Mahaan is riddled with flawed set-ups, emotional depth, and sticks to platitudes — both commercial and emotional.
Gandhi Mahan (Vikram) was born into a family that actively followed Gandhian principles. He was inculcated with Gandhian principles of abstinence and non-violence from an early age. For Vikram, who works as a teacher in a government school, his life has been going on without any grip for forty years. Vikram’s life turns upside down when he suddenly meets his childhood friend Satyavan (Simha) and his son Rocky (Sananth) one day. Both of them are making their liquor and becoming big businessmen. Gnanam (Muthukumar), another childhood friend and politician, helps them. Vikram and Simha After many years in life the problem comes in the form of a police officer (Dhruv Vikram) named Dada. What follows is the story of ‘Mahan’.
‘Breaking Bad’ style story that tells how an ordinary man who lives a moral life goes in the opposite direction in life. Chemistry guy in college there – Commerce guy in school here. Meth there – liquor here. But director Karthik Subbaraj is trying to polish it to suit the Tamil fans. Vikram as Gandhi Mahan. The film is all about Vikram’s kingdom. He stands alone throughout the film with his flamboyant acting and subtle body language. The film is a good example of how a good artist needs a good character who can bring out his full potential. After many years of anger, tears, frustration, and happiness, the director has given the right food to Vikram’s acting. The film is a real comeback for Vikram.
As seen in ‘Aditya Varma’, he is strong throughout the film. He has the same rigid body language even in the small flashback scene where he is shown studying in college. Only by shaving can one know that he is a student. Is over-acting in some places? Vikram has a chance to shine in the future if he chooses a path for himself without copying it like acting and dancing. Subbaraj films do Simha not know where acting and body language come from. He has also shown excellent performance alongside Vikram. Apart from these, Simran, Muthukumar, and have all done their job flawlessly.
The first 20 minutes of the film, from the flashbacks of the early 60s to the meeting with Simha, go on unabated. After Vikram’s development, the screenplay starts to stumble as the story enters a gangster arena as a liquor product. It is okay to meet childhood friends Vikram and could not accept meeting Muthukumar in the same way. entry only during the break of the film. The screenplay then curls up again to warm up. – Pole Simha’s the same scenes that came up as chase chases are coming back again and again. Many scenes are set up to be easily guessed.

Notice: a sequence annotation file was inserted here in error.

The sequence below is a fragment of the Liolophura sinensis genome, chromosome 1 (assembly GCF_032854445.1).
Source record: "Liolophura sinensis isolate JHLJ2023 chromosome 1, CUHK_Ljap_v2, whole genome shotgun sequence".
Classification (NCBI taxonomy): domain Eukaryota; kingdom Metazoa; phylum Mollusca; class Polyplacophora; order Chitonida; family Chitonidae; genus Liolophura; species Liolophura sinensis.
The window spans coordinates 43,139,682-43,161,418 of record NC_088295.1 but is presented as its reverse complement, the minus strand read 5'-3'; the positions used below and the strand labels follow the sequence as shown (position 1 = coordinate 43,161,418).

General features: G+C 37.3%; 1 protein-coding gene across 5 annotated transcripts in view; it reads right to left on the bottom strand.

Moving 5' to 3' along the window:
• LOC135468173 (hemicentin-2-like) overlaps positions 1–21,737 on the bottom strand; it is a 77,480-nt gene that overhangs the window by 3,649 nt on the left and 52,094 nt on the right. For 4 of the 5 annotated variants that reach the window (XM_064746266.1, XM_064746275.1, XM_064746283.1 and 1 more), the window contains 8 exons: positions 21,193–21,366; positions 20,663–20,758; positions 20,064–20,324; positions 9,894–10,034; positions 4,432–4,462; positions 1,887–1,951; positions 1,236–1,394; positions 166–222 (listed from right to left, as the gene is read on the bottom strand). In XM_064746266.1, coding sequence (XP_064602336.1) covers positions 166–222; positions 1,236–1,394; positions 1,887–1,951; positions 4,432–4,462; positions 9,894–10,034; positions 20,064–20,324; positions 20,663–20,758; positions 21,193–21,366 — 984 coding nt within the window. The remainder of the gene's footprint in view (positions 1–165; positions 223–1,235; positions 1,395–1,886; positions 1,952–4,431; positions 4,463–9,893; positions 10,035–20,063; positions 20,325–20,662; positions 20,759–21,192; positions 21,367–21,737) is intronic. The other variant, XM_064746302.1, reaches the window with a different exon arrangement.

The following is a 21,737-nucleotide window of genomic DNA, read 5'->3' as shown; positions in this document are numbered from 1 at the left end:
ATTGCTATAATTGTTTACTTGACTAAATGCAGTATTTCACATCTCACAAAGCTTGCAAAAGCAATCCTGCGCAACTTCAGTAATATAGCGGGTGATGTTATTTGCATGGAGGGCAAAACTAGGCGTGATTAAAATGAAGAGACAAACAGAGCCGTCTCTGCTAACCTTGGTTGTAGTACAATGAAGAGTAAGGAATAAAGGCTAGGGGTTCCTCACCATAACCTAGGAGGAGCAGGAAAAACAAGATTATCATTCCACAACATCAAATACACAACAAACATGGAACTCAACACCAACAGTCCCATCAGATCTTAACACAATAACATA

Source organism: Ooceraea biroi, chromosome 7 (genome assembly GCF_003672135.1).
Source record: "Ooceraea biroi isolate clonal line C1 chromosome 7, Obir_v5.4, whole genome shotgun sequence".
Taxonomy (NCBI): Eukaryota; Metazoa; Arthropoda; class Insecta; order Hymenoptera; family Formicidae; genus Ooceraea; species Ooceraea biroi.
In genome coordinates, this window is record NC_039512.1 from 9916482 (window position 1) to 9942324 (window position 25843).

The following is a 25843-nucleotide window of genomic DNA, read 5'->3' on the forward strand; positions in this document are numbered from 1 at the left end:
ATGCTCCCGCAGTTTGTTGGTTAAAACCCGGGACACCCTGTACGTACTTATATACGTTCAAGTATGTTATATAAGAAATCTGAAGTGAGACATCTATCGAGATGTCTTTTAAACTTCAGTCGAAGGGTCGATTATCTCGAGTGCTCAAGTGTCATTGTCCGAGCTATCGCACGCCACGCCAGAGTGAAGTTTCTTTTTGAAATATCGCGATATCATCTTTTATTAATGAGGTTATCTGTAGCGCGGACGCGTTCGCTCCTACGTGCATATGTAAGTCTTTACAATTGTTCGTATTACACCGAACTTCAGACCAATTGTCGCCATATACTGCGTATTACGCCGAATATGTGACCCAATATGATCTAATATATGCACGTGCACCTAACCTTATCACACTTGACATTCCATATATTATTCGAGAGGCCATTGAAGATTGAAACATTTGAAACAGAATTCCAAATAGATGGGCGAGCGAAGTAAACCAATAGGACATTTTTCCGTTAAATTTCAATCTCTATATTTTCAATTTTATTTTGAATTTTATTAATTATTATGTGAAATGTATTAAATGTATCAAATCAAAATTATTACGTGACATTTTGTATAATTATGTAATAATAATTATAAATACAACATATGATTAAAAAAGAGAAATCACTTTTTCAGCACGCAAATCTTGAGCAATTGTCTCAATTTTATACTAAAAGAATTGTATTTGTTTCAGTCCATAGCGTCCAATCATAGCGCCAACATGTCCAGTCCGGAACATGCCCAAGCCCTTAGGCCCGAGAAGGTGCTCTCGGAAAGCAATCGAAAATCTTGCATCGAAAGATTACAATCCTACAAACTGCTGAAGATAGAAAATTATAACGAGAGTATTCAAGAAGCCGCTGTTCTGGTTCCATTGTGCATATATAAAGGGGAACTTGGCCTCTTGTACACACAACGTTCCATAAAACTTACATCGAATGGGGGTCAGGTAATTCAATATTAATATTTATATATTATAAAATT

The father-son sentimental scenes that come throughout the second half have no impact on viewers. The twist that usually comes at the end of films is also not taken seriously. The final 20 minutes of the film are enjoyable. Some good moments are coming up sporadically in the film. They also disappear from our memory when the film ends due to the weakness of the screenplay.
Karthik Subbaraj’s films have always played with irony. In Jigarthanda, he found irony in a gangster who found his calling as a comedian. The pizza had a man who was terrified of ghosts, cook up a great ghost story to cover up a theft. Iraivi was a film about female empowerment but told through the male characters. Even his short film in the anthology Navarasa looks at ‘peace’ from an ironic vantage point, an ongoing war. Mahaan is the latest addition to the list. But with its flawed set-ups and a lack of emotional depth, it doesn’t become a very memorable one.